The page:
Some of this drop is likely reflecting from the Moody’s poor shooting in March Madness against Oral Roberts and Baylor (he made only two of 10 field goals against the Bears). After that game, things got heated on social media with some fans complaining he wasn’t yet ready for the NBA. 

But the question isn’t if he’s ready to enter the league. 

The question is how quickly he’ll succeed once he’s in it, and how far down the draft board his weaknesses could cause him to fall.

Jimmy Dykes, the SEC analyst who once served as an NBA scout for the Seattle Supersonics, thinks highly of Moody’s overall game and composure. He says some scouts put more emphasis on postseason performances when grading prospects than others, but there are areas of concern for Moody that showed up throughout the entire season.

“He has not shown a lot of coming off the ball screen situations,” Dykes recently said on Pig Trail Nation. “He hasn’t shown a lot of beating his guy one-on-one off the bounce and making a move and making a play.”

Dykes, a former Arkansas basketball coach, added: “Defensively, there are some questions about his side-to-side speed, his lateral speed. Can he guard a big guard in that league and chase people off screens, which he’ll have to do?”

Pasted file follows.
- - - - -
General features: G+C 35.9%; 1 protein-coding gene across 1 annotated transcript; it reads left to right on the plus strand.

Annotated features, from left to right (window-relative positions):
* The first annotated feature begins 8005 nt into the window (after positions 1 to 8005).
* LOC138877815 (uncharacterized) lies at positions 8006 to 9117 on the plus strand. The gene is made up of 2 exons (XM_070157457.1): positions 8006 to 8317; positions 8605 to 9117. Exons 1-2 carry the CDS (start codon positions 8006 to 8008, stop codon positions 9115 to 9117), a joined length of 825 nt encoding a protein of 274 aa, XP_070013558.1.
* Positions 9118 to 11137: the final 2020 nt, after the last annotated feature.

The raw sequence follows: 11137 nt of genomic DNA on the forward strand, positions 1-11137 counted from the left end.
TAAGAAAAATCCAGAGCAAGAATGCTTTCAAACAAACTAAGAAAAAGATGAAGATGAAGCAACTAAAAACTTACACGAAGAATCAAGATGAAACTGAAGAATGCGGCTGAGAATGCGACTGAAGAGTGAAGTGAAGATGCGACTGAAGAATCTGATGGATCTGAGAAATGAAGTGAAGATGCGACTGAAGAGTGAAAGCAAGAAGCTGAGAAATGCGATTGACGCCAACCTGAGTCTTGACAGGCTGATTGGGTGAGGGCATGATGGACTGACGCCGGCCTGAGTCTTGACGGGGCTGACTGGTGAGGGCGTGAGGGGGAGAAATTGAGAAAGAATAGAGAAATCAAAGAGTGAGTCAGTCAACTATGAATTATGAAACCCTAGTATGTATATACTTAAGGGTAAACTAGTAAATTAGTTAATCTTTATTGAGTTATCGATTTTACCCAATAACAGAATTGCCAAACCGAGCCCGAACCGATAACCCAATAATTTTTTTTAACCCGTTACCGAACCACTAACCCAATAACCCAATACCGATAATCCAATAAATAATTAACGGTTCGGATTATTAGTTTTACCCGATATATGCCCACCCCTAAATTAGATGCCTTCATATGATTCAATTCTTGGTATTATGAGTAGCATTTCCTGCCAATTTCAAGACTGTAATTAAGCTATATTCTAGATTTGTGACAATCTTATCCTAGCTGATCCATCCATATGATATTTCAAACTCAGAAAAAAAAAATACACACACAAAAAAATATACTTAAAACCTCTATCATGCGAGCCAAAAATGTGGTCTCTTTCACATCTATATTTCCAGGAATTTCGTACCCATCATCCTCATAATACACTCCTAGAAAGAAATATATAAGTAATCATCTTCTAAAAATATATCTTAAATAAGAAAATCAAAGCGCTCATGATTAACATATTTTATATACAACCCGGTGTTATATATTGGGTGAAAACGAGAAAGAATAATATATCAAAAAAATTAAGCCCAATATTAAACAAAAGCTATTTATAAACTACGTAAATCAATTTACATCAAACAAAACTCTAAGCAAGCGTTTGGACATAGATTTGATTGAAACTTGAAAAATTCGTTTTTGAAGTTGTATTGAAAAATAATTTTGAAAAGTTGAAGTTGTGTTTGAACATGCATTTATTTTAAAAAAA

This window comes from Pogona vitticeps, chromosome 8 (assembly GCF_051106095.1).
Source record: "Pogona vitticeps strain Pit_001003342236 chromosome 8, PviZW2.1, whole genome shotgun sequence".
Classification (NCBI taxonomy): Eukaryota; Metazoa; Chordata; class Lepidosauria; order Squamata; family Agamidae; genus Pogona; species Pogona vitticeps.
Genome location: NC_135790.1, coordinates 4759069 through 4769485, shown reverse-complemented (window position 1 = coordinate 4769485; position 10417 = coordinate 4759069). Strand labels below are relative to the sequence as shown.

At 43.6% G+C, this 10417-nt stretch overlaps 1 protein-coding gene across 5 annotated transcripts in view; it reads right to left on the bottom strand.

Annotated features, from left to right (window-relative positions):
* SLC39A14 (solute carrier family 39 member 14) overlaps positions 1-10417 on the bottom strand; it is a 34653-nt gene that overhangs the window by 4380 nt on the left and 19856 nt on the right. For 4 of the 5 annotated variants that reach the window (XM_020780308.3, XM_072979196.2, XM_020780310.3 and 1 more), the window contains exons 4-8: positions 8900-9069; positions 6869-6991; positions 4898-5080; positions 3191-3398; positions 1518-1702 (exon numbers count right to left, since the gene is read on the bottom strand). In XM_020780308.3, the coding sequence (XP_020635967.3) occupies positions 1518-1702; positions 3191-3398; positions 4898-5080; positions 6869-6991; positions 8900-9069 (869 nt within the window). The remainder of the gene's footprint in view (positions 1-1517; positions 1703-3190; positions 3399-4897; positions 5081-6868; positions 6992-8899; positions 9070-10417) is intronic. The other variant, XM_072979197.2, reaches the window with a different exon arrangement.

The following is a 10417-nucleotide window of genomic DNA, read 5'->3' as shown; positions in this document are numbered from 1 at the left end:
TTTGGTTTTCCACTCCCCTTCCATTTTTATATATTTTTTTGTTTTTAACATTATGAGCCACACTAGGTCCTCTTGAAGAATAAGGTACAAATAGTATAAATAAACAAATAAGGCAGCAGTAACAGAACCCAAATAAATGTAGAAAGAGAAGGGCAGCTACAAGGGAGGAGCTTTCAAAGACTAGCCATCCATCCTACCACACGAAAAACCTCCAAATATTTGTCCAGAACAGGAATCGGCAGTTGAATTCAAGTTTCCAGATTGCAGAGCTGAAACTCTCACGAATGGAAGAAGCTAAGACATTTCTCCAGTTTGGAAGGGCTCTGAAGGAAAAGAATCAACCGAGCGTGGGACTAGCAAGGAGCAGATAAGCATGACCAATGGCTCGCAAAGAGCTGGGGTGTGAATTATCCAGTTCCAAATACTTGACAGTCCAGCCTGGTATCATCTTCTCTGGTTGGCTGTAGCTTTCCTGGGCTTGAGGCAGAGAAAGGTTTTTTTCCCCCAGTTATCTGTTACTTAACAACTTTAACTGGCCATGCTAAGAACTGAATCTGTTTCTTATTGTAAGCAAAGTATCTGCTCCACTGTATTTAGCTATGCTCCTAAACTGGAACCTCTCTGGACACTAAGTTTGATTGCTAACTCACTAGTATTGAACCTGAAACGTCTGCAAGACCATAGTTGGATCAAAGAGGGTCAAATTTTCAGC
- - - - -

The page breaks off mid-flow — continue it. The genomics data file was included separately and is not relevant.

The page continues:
Dykes also says that that NBA personnel should love how well Moody performed in some of the biggest games of the SEC regular season, especially against the future NBA players on teams like Alabama and LSU.

“But then you look at the NCAA tournament, and you have to think ‘Was he tired? As a true freshman, did he wear down a little bit?'” 


Watch Jimmy Dykes’ full evaluation here: 

YouTube video


Other areas of improvement for Moses Moody 

Perhaps the most thorough breakdown of the pros and cons of Moses Moody’s game, and how they could translate to the NBA, comes from draft analyst Wilko Martinez-Cachero. He points out that Moody will need to address the below issues going forward:

  • A tendency to splay out one of his legs as he lands from his jump shot                  

Sometimes, this plays into his favor when the referee calls a foul on the defender. But streamlining his mechanics so that there are less moving pieces in the lower half would help land on balance more often and likely increase his accuracy.

  • Relatively slow shot mechanics

Given out deliberate and methodical Moody appears to be in everything he does, it’s no surprise he has a methodical, smooth mechanics in his shot. Part of that involves dipping the ball before raising it for release, Martinez-Cachero notes on his “Floor and Ceiling” channel. 

Historically, this dip is part of a lot of great deep shooters’ mechanics, but in recent years some shooters — taking a page out of the playbooks of Steph Curry and Damian Lillard —have almost cut it out in favor of a much quicker release. 

Moody is no small guard, though, and also has the advantage of having a 7′ wingspan. Plus, once in the NBA, Moody may find he doesn’t need a faster release if he’s able to speed up his first step and force defenders to play off of him more.